On umps and strike zones
I was going to put up a big, picture-heavy post on how Marvin Hudson’s inability to call a decent strike hosed the game up, but two things:
1) he didn’t do that bad on Washburn and Aardsma, and McCarthy made out decently, though there were some bad calls. And overall, check out the normalized strikezone graph. He wasn’t calling the low strike for beans.
2) humans shouldn’t be calling balls and strikes. A guy squatting behind a plate can’t adequately determine if a 90mph pitch crossed a three-dimensional strike zone. The sooner the swap’s made, the better for the game.
To pre-empt the standard “you can’t be serious” comments I get: I am. That anyone should be trying to judge balls and strikes by eyeballing it is absurd. We know it doesn’t work: we’ve got all of baseball history to show that. If you want the strikezone called consistently, especially if you want it called by the rulebook, you’re on my side.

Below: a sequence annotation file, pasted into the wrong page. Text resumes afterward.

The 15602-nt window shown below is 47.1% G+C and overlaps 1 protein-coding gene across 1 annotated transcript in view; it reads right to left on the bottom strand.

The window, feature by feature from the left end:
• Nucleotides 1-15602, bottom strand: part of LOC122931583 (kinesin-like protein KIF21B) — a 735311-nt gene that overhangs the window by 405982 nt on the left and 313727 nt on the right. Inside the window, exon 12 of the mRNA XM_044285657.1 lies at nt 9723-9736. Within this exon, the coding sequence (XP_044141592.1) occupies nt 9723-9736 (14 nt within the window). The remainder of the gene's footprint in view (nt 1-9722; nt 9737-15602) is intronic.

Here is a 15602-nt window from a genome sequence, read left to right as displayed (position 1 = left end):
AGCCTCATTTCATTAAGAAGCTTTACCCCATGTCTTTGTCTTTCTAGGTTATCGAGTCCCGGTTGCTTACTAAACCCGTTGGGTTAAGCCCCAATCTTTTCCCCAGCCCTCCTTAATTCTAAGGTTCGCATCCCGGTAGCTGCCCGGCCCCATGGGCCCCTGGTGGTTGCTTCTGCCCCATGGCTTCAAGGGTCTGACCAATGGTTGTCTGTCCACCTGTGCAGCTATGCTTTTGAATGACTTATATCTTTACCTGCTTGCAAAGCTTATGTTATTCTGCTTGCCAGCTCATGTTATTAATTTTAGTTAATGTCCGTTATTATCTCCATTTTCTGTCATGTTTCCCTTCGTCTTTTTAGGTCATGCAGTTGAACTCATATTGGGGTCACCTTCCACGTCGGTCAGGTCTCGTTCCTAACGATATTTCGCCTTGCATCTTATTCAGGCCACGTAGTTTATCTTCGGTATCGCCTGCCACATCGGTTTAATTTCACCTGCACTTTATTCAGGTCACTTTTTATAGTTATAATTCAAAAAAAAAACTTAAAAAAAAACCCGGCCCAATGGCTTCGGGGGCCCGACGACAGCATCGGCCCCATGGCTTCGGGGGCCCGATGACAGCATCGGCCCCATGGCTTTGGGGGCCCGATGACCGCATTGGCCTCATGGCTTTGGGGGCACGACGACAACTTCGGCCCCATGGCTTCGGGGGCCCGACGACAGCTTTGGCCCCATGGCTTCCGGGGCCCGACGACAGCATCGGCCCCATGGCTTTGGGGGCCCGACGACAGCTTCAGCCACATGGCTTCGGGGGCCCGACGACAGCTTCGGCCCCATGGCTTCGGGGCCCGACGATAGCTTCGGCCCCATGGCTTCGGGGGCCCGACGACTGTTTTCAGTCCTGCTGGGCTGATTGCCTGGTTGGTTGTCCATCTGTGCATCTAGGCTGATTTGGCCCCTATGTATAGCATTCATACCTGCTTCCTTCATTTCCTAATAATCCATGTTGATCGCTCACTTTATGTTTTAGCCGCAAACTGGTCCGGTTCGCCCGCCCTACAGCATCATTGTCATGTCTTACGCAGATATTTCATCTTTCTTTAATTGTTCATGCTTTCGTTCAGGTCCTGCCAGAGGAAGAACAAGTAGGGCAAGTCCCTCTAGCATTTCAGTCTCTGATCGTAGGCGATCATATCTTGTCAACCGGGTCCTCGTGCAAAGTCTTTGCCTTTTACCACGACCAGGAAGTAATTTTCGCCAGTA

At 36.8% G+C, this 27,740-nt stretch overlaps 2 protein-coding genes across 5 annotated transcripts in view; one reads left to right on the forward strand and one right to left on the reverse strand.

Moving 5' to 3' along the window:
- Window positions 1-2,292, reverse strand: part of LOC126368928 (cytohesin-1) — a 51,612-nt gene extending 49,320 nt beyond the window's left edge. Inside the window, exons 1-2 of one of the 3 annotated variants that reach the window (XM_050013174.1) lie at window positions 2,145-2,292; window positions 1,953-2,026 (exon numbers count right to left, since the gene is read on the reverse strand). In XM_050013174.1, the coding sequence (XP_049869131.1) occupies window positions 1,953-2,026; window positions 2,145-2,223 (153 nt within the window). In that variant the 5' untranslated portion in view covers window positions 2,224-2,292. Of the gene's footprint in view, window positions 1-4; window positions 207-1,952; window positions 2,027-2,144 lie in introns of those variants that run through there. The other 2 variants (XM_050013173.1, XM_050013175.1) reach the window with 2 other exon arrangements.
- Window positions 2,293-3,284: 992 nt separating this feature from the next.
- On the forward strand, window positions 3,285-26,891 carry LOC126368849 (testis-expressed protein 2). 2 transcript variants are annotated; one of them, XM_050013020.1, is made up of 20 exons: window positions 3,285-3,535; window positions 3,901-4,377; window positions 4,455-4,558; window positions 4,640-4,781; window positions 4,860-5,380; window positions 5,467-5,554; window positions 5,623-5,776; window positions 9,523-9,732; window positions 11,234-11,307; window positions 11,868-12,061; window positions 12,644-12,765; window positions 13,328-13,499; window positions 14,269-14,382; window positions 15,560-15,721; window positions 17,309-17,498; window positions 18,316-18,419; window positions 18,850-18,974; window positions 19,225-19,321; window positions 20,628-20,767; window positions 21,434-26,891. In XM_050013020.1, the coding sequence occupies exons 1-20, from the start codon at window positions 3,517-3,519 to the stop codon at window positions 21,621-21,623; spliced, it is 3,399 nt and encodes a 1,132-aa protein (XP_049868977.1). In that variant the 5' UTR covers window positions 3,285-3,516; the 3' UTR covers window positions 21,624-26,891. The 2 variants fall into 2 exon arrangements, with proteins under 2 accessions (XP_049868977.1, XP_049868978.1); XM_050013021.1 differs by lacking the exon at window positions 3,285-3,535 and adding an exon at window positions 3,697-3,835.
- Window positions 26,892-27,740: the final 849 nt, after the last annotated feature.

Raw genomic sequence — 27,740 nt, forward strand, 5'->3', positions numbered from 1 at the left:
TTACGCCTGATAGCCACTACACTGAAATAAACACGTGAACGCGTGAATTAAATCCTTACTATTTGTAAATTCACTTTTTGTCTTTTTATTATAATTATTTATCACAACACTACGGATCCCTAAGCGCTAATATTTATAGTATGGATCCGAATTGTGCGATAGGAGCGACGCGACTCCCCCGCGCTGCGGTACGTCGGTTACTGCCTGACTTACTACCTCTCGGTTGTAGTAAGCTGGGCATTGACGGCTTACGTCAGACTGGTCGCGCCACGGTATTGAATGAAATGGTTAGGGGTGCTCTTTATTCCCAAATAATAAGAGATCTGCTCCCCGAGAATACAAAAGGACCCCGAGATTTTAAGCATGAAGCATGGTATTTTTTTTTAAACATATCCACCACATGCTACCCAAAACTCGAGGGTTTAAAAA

Arguing that umps should be doing this is saying “I support preventable errors affecting the outcome of games.” And then why not just have whatever system you implement make errors, say, 50% as often as human umpires? Or heck, if you like the errors, have them call 25% of pitches randomly.
Or re-write the rule book, and define the strike zone to be whatever the guy behind the plate thinks it should be, and have that day’s home plate ump give a quick talk about his artistic interpretation during the lineup exchange so both managers can brief their teams on what to expect. Acknowledge and celebrate the flaws.